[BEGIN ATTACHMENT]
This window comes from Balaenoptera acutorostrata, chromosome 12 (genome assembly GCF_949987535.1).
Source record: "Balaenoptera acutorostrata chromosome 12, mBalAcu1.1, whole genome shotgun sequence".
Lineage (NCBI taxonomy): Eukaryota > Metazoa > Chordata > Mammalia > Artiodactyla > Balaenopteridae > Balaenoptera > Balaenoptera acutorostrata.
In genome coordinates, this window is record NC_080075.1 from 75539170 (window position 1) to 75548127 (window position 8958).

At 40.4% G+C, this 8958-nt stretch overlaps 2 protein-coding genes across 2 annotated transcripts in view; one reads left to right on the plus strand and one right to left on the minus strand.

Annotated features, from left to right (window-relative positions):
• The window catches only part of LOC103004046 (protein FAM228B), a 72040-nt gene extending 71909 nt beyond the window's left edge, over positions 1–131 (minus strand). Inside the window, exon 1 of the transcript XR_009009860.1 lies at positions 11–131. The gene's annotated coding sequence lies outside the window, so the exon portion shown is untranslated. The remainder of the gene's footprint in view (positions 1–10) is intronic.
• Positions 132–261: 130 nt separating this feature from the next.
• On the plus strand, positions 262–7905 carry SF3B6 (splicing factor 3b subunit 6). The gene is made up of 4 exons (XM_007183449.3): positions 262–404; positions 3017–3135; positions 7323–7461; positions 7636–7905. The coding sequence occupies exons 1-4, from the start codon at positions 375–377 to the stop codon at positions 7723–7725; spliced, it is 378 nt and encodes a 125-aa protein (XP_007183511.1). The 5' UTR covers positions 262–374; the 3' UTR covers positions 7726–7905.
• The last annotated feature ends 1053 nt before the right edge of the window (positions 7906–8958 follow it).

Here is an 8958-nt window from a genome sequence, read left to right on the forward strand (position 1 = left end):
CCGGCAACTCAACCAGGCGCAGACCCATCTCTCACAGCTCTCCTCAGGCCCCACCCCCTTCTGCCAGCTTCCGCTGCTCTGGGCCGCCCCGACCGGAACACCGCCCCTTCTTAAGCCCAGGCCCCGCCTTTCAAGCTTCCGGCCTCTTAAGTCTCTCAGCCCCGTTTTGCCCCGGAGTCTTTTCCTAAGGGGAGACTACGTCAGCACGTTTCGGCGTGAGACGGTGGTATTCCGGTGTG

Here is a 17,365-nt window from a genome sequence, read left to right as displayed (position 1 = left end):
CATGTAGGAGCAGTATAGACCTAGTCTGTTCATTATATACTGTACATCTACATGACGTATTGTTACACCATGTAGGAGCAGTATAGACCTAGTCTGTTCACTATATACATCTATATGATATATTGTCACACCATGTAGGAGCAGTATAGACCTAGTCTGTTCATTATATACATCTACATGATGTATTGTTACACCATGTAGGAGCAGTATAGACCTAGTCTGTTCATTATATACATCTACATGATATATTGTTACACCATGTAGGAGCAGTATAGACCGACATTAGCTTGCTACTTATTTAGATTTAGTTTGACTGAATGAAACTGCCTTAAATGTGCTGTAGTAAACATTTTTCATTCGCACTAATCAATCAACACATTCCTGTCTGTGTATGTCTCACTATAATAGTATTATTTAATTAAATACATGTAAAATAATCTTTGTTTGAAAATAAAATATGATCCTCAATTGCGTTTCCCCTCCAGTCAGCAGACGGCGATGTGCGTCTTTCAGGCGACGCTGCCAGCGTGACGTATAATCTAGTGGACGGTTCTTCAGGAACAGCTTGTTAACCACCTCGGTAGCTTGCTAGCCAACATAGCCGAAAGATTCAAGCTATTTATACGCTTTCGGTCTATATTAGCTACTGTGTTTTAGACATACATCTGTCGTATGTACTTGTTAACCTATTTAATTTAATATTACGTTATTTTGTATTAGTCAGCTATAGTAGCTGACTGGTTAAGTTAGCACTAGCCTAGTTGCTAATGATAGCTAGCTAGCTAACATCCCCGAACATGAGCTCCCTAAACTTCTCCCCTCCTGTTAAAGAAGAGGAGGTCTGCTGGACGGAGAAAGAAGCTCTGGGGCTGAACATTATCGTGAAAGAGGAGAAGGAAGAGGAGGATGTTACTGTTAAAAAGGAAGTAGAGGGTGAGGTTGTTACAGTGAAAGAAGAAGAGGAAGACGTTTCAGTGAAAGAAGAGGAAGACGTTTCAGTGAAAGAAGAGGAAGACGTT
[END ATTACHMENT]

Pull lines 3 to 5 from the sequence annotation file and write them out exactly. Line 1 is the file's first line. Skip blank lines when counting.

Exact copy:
Lineage (NCBI taxonomy): Eukaryota > Metazoa > Chordata > Mammalia > Artiodactyla > Balaenopteridae > Balaenoptera > Balaenoptera acutorostrata.
In genome coordinates, this window is record NC_080075.1 from 75539170 (window position 1) to 75548127 (window position 8958).

At 40.4% G+C, this 8958-nt stretch overlaps 2 protein-coding genes across 2 annotated transcripts in view; one reads left to right on the plus strand and one right to left on the minus strand.